Patriots (PK) and first half under 24 One thing about Super Bowls is they don't tend to start with a bang.
AFC Wild Card parlay
Chiefs vs. Colts – over 46.5
Chargers vs. Bengals – under 46.5
Throughout their 9-0 start, the Chiefs were a defensive juggernaut that featured the league’s most ferocious pass rush and allowed no more than 17 points in any game. The teams they were playing, however, included those from the weak NFC East – the division Andy Reid is most familiar with – and the likes of the Titans, Raiders, Browns and Jaguars. All told, they faced five of the league’s nine lowest scoring offenses during that span.
While injuries began to their toll on the defense, the Chiefs’ competition stiffened up over the second half of the season. At the same time, the offense turned a corner, the combination of which turned KC from an under team into an over team. In their final six games, the Chiefs averaged 33 points and went 5-1 to the over. Of course, the one time they went under was against these same Colts in a 23-7 Week 16 loss, but not much should be read into that performance. The Chiefs knew they were essentially locked into the 5-seed, and after scoring a touchdown on their first drive they dialed it back, clearly wanting to save their ammo. Bettors can expect to see a return to the high-scoring attack centered around a heavy dose of Jamaal Charles, particularly against a Colts defense that ranked 25th in opponents yards per rush (4.5).
Indy, meanwhile, had no trouble putting up points down the stretch, averaging 25.6 over their last five games while scoring at least 22 in each – just about in line with their average of 24.9 points per game at home this season. Moreover, in their pair of home contests against playoff teams, the Colts soared over the total in each one (34-28 vs. Seattle, 39-33 vs. Denver). Finally, special teams could also help the scoring, as neither KC (20th in the league) nor Indy (25th) boast good kickoff-coverage units. The Chiefs led the NFL in both average kickoff return yards (29.9) and touchdowns (2), and were just as explosive on punt returns. In this wild-card matchup, both teams can be expected to reach at least the mid-20s.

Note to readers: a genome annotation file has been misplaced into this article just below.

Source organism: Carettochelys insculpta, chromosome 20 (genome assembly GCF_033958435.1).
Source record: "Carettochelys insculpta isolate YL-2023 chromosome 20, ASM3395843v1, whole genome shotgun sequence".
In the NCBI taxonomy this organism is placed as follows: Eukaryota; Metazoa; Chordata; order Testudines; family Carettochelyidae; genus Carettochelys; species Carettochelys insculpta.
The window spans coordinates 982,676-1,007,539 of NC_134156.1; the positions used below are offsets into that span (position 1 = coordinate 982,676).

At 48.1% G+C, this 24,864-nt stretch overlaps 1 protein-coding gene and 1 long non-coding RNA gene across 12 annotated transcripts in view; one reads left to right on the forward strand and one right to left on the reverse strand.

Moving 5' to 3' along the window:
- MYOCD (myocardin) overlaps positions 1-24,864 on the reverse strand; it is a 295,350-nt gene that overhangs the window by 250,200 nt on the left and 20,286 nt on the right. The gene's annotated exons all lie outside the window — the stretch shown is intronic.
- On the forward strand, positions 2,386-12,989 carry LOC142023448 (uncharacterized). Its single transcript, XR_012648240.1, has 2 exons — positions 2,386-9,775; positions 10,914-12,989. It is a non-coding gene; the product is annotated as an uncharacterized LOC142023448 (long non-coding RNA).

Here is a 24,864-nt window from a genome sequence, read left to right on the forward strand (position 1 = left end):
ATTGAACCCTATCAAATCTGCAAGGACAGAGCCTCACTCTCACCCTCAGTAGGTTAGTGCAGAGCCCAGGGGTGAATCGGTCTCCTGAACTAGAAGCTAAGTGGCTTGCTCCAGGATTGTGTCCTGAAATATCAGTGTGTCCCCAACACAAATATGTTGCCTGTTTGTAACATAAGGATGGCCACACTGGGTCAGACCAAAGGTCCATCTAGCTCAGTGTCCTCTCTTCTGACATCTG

Moving to Sunday’s AFC wild-card game in Cincinnati, like its NFC counterpart between the 49ers and Packers in Green Bay, it appears as if weather is going to play a major role. A winter storm packing sleet and freezing rain – coupled with swirling winds – that’s expected to turn over to heavy snow sometime in the second half could wreak havoc on the aerial attacks of both teams. That doesn’t bode well for the Chargers, who are accustomed to the balmy sunshine of Southern California. And while they are 5-3 in Philip Rivers’ career in games with kickoff temperatures of 35 degrees or below, none of those contests were played in accumulating snow. The good news for San Diego is the playing field should be level for both quarterbacks, as Andy Dalton has also yet to play through significant snowfall as a pro (though the Bengals did practice in cold temperatures and light snowfall on Thursday).
Added up, the rushing respective rushing attacks and run defenses of each team will assume the spotlight. The Bengals have been stout against the run all season, allowing 96.5 yards per game (5th in the NFL) and 4.0 yards per carry (tied for 12th). Going back to the regular-season meeting between the teams in San Diego, Cincinnati has given up just 84.4 yards per game and a hair over four YPC. The Chargers have been significantly worse, surrendering averages of 107.8 yards (12th) and 4.6 per carry (27th). San Diego has, however, run the ball down the throats of the opposition during their four-game winning streak, grinding out nearly 165 yards per game.
Barring a last-minute change to the forecast, this contest is going to be waged in the trenches (similar to the previous two games between the teams, Bengals wins of 17-10 in Week 13 and 20-13 in December 2012). One final note: Games played in the elements are frequently wars of attrition. The Chargers have proven to be a tough team to knock out year, but it can’t be forgotten that it required four consecutive do-or-die wins – capped by a five-quarter slugfest with the Chiefs last week – just for them to get to the playoffs. And their reward is a cross-country trip for a 10 a.m. local time kickoff in hideous weather. The Bengals should win that war of attrition.
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